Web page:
IN THE absence of the Cabinet minister and minister of state for revenue department, the Bombay High Court has recently asked the state government to consider authorising senior secretaries to hear applications under the Maharashtra Land Revenue Code (MLRC).
The court was hearing three petitions filed in connection to revision applications and appeals under MLRC, which is dealt by the state government. “The appeals/ revision applications which are maintainable before the state government, especially the applications seeking interim relief, remains pending and are not heard for considerably long time, the parties or their advocates do not get an opportunity to mention their matters before the appellate/ revisional authority for grant of urgent interim reliefs and there is no date fixed for pronouncement of judgments,” the petitions stated.
The petitioners’ lawyer told the court that in urgent cases, and as the state government — the appellate/revisional authority — is not giving priority to the hearing of the interim applications, the applicants are forced to approach the writ court.
The Division Bench of Justice A S Oka and Justice M S Sonak said, “…it is the duty of the state to ensure that the appellant or applicant in appeal and/or revision application gets an opportunity to present his case…for grant of ad-interim relief immediately after filing of appeals/ revisions.”
The bench added that if the parties are not heard, “it will amount to denial of the access to justice”. “Therefore, it is necessary for the state to make available the said opportunity to the litigants. On many occasions, the honourable ministers exercising appellate/revisional powers are not available. The state will have to consider of authorising senior secretaries to hear the prayers for interim/ ad-interim reliefs in absence of hon’ble ministers,” it observed.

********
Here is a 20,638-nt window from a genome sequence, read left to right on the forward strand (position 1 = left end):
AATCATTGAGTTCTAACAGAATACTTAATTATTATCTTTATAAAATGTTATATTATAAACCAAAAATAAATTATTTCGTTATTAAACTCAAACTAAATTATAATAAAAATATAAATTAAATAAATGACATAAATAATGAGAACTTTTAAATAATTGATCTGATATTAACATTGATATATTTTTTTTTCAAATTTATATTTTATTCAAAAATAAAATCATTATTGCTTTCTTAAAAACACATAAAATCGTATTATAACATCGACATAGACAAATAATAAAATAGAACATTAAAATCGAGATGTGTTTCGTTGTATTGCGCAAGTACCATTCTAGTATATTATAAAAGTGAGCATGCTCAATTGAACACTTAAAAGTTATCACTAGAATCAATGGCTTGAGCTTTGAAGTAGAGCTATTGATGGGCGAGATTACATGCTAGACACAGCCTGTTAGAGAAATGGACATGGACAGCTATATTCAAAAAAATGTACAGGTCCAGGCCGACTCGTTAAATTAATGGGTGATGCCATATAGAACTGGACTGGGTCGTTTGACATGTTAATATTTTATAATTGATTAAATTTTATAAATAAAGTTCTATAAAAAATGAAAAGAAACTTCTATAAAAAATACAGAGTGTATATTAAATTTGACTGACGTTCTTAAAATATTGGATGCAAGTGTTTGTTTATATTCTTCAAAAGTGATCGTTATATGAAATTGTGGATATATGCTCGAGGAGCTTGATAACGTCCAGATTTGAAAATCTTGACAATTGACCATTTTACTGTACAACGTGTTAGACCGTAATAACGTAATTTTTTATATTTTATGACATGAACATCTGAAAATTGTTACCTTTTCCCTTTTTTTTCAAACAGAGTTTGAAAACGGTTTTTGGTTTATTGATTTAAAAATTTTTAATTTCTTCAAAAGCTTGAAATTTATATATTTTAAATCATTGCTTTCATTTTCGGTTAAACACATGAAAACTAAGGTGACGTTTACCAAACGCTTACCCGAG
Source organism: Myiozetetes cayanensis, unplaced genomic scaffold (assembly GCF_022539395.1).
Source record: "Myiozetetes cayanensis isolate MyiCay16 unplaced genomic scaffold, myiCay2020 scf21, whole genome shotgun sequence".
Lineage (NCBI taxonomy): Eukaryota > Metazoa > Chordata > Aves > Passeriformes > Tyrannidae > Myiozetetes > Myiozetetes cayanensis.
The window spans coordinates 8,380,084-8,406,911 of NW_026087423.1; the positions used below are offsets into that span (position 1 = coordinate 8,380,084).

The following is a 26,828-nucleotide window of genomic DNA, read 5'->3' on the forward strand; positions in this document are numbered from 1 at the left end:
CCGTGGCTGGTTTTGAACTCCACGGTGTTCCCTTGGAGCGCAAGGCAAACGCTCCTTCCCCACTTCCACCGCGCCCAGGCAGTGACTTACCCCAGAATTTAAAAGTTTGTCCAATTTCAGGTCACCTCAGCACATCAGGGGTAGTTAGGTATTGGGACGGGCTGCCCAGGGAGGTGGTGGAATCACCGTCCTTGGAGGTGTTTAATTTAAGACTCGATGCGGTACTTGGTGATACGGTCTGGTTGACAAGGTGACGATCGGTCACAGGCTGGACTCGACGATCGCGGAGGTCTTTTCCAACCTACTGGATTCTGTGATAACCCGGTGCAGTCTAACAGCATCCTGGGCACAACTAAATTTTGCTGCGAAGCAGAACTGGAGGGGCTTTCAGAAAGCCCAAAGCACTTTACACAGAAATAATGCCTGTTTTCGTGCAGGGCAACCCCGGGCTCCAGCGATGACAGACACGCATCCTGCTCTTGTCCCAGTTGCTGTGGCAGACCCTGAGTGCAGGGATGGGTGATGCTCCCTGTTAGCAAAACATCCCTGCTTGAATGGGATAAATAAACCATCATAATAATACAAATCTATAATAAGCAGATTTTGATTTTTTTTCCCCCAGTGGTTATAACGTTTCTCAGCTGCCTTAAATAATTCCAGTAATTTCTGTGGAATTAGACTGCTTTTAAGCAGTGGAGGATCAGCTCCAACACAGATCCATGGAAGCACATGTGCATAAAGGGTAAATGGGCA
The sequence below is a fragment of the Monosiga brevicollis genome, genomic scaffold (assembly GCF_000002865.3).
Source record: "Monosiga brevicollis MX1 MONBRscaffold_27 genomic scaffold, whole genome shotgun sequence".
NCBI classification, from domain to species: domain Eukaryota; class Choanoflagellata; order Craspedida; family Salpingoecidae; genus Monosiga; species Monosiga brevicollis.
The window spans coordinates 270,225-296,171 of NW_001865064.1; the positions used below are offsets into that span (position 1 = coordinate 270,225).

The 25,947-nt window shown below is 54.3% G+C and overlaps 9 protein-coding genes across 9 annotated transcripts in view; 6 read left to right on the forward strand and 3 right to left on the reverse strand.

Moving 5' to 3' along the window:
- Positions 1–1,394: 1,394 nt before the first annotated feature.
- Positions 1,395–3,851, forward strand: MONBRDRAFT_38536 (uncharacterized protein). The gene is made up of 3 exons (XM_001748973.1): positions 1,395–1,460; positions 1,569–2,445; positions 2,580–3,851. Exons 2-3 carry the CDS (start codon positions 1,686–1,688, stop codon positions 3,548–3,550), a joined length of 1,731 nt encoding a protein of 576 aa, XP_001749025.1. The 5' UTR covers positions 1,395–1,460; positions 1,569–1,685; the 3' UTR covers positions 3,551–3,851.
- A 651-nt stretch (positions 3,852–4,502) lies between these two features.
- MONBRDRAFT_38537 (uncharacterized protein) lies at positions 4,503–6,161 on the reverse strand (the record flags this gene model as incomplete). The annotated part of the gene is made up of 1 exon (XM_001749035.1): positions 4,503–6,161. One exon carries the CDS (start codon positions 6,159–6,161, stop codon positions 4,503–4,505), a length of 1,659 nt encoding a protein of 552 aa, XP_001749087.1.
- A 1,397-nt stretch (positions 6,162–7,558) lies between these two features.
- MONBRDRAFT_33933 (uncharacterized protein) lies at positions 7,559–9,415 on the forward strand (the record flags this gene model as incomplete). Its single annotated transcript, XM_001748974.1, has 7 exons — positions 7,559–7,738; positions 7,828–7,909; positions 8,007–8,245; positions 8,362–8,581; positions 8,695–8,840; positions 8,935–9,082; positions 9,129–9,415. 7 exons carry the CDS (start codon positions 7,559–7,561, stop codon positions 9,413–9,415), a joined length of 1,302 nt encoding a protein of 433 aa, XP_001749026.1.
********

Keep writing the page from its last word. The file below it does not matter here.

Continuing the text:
The government has placed on record an order dated July 7, 2016 — issued by the chief minister — stating that the appeals/revisions under the code, which are maintainable before it, are being heard by the Cabinet minister and MoS of the revenue department.
“If the judgments and orders are uploaded, the same become immediately available to the litigants. In the era of computers and Internet, this will be a very minimum and legitimate expectation of litigants. This is also an integral part of the access to justice,” the court said.